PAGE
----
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Edited by François Thérin, Francesco P. Appio and Hyungseok Yoon

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Edited by François Thérin, Francesco P. Appio and Hyungseok Yoon

Techno-entrepreneurship is defined as the entrepreneurial and intrapreneurial activities of both incumbent and nascent companies operating in a technology- or knowledge-intensive environment that encourages and fosters the development and introduction of technology-based and knowledge-intensive novel products, services, production methods, or business models (Therin, 2009; 2014). It serves as an important conduit to firm growth, job and new industry creation, and economic development (Acs et al., 2016; Audretsch, 2007; Baumol, 2010; Carree and Thurik, 2003; Yoon et al., 2018). Despite its significant socio-economic and spillover effects across other constituents of the global economy, technoentrepreneurship entails high risk and uncertainty that are mainly derived from the fast and dynamically changing nature of technology. Drawing on dynamic and broad views on the phenomenon, this handbook aims to deepen our understanding of techno-entrepreneurship by proposing novel theoretical frameworks, introducing emerging categories of techno-entrepreneurship, and exploring new patterns in entrepreneurial ecosystems and across different countries by using a variety of unique data sources. First, current research is showing that new theoretical frameworks are needed in order to cope with the growing relevance of techno-entrepreneurship initiatives in different countries (Shan et al., 2018; Chaudhry et al., 2018; Judge et al., 2015; Yu et al., 2009; Venkataram, 2004; Phan and Der Foo, 2004; Baark, 1994). At the same time, we have relatively little understanding about emerging categories of entrepreneurship. Accordingly, we include a chapter dedicated to proposing new roles of technological embeddedness in techno-entrepreneurship, and explore relatively new categories of entrepreneurship that are closely related to reverse and frugal innovation, the drone industry, and gender-specific entrepreneurship.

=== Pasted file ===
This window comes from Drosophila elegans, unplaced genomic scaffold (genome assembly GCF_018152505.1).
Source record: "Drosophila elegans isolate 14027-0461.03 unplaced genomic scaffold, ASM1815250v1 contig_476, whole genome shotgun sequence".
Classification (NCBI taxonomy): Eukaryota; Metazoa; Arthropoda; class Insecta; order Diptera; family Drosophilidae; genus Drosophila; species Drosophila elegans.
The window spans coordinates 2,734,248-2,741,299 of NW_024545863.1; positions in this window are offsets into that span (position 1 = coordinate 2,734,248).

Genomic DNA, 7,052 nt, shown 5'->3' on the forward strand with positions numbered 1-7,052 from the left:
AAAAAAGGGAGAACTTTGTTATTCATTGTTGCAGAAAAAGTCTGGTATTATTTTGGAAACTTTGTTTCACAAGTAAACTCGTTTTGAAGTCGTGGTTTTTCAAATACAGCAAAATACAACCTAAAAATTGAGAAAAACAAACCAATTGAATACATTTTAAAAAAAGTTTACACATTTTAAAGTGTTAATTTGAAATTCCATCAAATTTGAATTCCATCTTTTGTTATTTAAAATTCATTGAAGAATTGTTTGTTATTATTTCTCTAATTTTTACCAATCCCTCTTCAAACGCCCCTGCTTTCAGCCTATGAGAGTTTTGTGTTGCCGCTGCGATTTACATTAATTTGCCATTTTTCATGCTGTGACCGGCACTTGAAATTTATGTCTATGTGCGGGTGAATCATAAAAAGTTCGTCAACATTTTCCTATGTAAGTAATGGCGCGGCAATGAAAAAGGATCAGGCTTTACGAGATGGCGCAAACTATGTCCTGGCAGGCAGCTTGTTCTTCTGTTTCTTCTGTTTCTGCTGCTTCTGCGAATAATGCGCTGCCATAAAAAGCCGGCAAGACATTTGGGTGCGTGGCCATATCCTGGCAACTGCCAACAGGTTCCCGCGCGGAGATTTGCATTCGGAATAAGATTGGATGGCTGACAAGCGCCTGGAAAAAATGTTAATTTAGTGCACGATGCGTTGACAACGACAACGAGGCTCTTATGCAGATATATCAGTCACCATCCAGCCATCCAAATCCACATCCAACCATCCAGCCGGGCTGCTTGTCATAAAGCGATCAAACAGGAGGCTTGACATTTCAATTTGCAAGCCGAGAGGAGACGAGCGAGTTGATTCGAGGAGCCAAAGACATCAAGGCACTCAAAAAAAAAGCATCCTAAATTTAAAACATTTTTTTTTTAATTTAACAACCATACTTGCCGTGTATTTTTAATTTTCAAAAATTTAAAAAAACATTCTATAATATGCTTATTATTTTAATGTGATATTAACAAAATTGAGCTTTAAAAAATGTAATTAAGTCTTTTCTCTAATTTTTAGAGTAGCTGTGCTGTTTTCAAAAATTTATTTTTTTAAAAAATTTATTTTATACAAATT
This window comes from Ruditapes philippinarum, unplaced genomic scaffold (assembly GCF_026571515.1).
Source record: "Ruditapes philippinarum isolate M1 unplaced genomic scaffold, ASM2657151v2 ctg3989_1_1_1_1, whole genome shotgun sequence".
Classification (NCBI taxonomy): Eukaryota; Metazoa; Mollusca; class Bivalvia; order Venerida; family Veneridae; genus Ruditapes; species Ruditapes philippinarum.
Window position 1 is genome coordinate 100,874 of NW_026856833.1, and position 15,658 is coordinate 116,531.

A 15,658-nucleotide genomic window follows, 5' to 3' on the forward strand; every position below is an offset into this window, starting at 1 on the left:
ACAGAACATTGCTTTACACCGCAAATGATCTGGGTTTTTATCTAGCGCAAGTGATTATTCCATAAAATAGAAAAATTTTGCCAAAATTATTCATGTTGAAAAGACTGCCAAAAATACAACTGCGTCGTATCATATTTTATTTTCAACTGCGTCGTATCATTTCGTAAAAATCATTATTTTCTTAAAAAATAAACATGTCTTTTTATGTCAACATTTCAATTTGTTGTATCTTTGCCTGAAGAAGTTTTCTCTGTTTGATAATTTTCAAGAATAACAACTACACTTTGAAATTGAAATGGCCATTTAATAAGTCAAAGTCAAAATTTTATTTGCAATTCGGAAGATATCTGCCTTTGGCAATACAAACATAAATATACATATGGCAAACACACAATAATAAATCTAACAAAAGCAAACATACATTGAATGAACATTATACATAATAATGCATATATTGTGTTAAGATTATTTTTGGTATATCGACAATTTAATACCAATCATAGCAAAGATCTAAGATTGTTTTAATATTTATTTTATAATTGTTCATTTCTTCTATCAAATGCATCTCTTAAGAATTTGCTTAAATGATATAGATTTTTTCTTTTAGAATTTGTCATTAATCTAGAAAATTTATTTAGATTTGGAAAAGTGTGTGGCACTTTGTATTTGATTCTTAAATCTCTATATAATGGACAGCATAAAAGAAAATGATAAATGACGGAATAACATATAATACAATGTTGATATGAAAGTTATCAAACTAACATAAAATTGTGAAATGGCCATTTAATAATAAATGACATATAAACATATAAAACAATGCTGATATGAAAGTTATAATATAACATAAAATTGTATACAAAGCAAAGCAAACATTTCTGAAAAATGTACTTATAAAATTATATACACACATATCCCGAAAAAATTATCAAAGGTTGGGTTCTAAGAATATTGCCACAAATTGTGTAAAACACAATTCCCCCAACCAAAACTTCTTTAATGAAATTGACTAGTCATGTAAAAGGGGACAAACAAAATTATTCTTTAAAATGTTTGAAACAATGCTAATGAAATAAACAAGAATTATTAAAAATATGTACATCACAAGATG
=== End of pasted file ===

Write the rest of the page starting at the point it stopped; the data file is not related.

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Elin M. Oftedal and Lene Foss

This chapter discusses how responsible start-ups are met in the health sector. Through following three companies, Voco, Cora and Medicus, we acquire insight into the world of challenges the entrepreneurs have when they introduce their technology/service to the healthcare sector. Using institutional theory, we look at the regulative, normative and cognitive dimension of the institutional framework. We use the term ‘institutional wall’ to denote a dense network of formal laws and regulation, informal norms and knowledge and beliefs that act as barriers for the entrepreneurs to access the market. We find that while there is a positive development in the regulative dimension: both the regulative and the normative dimension are set up to favour larger companies. The founders’ responses to the cognitive dimension indicate a lack of belief in Norwegian technology and thus tough access to finance.